Outback gothic, where the vision is not so splendid

Published 09 March 2010

roo_signTHE long ribbon of road takes our hero into the isolated heart of rural Australia. Then the vehicle breaks down and the horror begins. The landscape and its creatures become threatening, the people weird and spooky.

That is take one on the city view of country life as told by our urban filmmakers.

In take two, the country is a place of escape for city slickers, with ravishing scenery and locals who lead lives from a more blissful past. Among them may be marvellous horsemen and canny bushmen with endearing quirks, such as a repertoire of cute knife tricks.

An Armidale academic, John Scott, and researcher, Dean Biron, identify these narrow visions pointing to the city-country divide in a paper about to be published in an international journal.

But on the road to framing their theory, they detected a pattern: the Australian rural gothic horror film often hinges on a car or bike breakdown.

”The failure of vehicles openly facilitates terror,” they say in their article for Continuum: Journal of Media and Cultural Studies. ”Happy-go-lucky urban folk ‘go bush,’ lose contact with the outside world, and discover, to their horror, that they are inept at civilising nature.”

Dr Scott, an associate professor of sociology and criminology at the University of New England, struck on the strange, split images we have of rural life when he considered the 2005 low-budget horror movie Wolf Creek – in which, way outback, three young backpackers’ watches stop and their car breaks down.

”You seem to get these two takes on rural Australia … One is what I call idyllisation, where everything is wonderful and it’s all hunky-dory. It’s your Crocodile Dundee, your rural bloke who everyone wants to live up to. He’s a simple, straightforward kind of guy,” Dr Scott says.

”If you go back to the ‘new wave’ of Australian cinema [from the early 1970s] there’s this theme of rural horror … about rural places being backwaters, places of decay, where people disappear.

”If you go into European-style gothic, it’s a haunted house [that inspires fear] but we don’t have the house. We have the bush. The monster in Picnic at Hanging Rock is the rock. You hear the music. It’s scary. It’s going to engulf you, this rock. The landscape consumes people – quite literally, in The Cars that Ate Paris.”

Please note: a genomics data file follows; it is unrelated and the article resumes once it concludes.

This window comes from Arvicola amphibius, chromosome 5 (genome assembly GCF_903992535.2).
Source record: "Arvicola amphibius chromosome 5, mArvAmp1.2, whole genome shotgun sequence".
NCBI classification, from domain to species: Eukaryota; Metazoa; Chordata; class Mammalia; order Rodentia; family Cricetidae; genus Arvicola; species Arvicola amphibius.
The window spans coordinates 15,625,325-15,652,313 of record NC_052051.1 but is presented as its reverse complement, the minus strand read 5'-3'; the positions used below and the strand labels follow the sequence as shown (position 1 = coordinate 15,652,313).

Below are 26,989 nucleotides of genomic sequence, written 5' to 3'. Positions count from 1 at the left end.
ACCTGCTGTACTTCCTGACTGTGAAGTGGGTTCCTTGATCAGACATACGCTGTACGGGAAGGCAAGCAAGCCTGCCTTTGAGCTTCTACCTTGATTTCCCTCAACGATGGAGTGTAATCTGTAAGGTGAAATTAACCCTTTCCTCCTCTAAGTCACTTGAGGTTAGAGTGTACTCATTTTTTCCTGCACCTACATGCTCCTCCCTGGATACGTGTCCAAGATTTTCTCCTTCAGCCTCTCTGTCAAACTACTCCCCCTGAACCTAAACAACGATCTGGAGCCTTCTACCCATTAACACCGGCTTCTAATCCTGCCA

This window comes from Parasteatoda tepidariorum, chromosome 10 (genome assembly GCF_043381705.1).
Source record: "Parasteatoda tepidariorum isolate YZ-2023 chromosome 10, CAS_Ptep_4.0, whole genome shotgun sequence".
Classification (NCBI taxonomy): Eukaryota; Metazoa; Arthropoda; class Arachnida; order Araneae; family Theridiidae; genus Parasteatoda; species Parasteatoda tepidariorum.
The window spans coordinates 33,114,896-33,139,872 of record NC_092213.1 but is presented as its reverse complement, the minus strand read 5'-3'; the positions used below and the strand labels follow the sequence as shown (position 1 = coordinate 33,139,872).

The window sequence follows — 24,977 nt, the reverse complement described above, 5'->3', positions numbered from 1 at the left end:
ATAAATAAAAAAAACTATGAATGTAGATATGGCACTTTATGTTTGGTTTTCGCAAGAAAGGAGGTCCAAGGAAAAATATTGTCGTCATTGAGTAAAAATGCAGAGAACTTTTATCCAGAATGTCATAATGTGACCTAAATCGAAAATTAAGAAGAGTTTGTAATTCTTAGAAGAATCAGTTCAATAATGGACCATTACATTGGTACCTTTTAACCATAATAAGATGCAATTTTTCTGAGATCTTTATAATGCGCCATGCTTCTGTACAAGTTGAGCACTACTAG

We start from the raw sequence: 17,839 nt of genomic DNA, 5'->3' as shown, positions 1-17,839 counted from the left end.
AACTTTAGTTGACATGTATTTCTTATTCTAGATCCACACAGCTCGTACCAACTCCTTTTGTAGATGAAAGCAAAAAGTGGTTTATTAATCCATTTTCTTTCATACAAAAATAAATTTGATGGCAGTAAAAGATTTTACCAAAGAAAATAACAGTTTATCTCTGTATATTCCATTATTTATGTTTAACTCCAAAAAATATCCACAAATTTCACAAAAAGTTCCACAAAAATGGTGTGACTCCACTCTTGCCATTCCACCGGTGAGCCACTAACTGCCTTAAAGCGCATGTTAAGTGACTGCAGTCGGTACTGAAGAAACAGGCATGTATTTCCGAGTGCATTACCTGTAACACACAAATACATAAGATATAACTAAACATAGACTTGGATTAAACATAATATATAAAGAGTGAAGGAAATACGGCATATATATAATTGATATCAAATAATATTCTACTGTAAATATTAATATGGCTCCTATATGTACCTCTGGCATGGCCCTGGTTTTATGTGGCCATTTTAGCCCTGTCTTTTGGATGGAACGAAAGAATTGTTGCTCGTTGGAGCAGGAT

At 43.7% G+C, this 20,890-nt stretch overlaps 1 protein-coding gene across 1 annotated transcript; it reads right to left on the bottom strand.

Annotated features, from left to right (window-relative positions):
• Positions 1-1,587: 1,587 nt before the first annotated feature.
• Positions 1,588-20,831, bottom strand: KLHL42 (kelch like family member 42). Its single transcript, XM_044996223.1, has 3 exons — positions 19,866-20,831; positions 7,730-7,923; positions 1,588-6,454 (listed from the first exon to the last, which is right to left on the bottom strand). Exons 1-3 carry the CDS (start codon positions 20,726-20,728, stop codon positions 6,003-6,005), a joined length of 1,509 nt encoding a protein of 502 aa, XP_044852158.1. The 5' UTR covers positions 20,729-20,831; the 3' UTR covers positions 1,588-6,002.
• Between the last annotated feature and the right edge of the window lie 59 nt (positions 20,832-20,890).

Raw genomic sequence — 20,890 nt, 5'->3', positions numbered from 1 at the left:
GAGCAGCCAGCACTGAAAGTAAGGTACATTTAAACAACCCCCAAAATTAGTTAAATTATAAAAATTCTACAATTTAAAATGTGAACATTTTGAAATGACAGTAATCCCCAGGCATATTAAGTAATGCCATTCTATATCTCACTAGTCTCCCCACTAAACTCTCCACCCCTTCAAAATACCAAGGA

In the 1988 movie Shame, a woman’s motorcycle breaks down in a town where the men rape the women. In Walkabout, children are marooned in the wilderness and their car burnt out but the rural danger is held in check ”by the presence of a benign and helpful Aboriginal”, the authors write. Wolf Creek tapped into fears about the Belanglo backpacker murders and the Northern Territory ordeal of the British backpacker Joanne Lees.

What do the film stereotypes say about city people’s perceptions? ”You wouldn’t say that they’re stupid. They’re just playing on the little bits and pieces of information that they have,” Dr Scott said. Where once city folk had country cousins, most Australians live in metropolises and have no connection with ”the bush”, other than to visit on holiday.

The professor of Australian history at the University of Sydney, Richard Waterhouse, said movies such as Australia reflected a lingering nostalgia for a lost simple rural life.

The tendency to romanticise the country stretched back to the 19th-century vision of ”a land of yeoman farmers”. The land was to deliver prosperity and the tale of the hardy bushman was a ”foundation story” for Australia.

”But there always existed this other notion about Australia and the bush, that it was an unforgiving place and a harsh place; a place where you could make your fortune, but could also lose your fortune,” he said.

Film portrayals of rural life had ”lost a lot of relevance” and movies now mostly focused on urban themes, he said. In 1994, The Adventures of Priscilla, Queen of the Desert blew the legend ”sky high” by portraying the inland as ”mean and nasty”.

Filmmakers shun portraying real rural life because that would be ”boring”. ”What is the point of valorising Anglo-Celtic men who are shearers? Those characters are not very real any more,” he said. ”If you portray it in real terms, small-town life isn’t very exciting. Being a shearer is just hard work and being a drover is alienating – most were misfits and drunkards.”

This story was re-printed courtesy of Debra Jopson, Sydney Morning Herald.